I just commented out all our logging. We do quite extensive logging with a custom solution. Commenting out these roughly 500 lines contributed to a decrease in program storage by 12%. Sounds unexpectedly much for me. I guess it is really helpful to keep strings as short as possible. Or what is the conclusion from your side, @peter @smittytone?

Sorry yes, I’m not suggesting replacing those enums and consts with static strings. You’re absolutely right that doing so would dramatically increase memory usage. I’m just suggesting that it’s more “honest” to move those enums and consts out of the class definition, because people seeing them inside the class definition might wrongly conclude that, like everything else inside a class definition, the enums and consts have class scope.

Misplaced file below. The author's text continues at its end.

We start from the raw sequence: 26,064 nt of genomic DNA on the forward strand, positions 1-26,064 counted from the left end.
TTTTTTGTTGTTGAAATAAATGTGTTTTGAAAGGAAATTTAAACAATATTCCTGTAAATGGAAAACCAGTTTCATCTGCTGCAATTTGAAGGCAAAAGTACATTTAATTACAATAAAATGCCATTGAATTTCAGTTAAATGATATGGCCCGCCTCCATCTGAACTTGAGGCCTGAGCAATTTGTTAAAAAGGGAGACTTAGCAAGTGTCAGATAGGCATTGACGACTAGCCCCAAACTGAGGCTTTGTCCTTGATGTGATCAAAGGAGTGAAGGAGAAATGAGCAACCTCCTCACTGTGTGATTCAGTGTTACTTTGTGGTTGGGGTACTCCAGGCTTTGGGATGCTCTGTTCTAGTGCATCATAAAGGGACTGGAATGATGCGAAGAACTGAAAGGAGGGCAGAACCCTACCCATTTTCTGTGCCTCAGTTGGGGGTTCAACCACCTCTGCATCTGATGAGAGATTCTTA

On the logging/BGLib question: all those strings in BGLib ( and the first parameter to command.send) are only there for logging purposes; they don’t form either part of the API or part of the BTLE protocol. In each case they can be reconstructed from the rest of the command/event, and add no new information. If it was me, I’d take all of them out, and if I wanted more verbose logging I’d write a post-processor that took in textual log data and turned the msg_type and cid fields into more readable names. There’s no reason to have that name lookup taking space on the device.


@thomaskoehn, this might sound like a small detail, but it can also be helpful:
On top of keeping your strings smaller, use consistent key names across classes and tables. This will result in less memory use. For instance, if you have classes AClass and BClass, try to give them the same method and property names where it makes sense to do so, such as “init”, “add”, “key”, “config”, “verify” etc. There is no risk of name clashes because of their limited scope. I believe that the squirrel bytecode compiler will reuse those strings rather than having to allocate something distinct.
I don’t think this matters with local variables unless they span closures, but I could be wrong about that.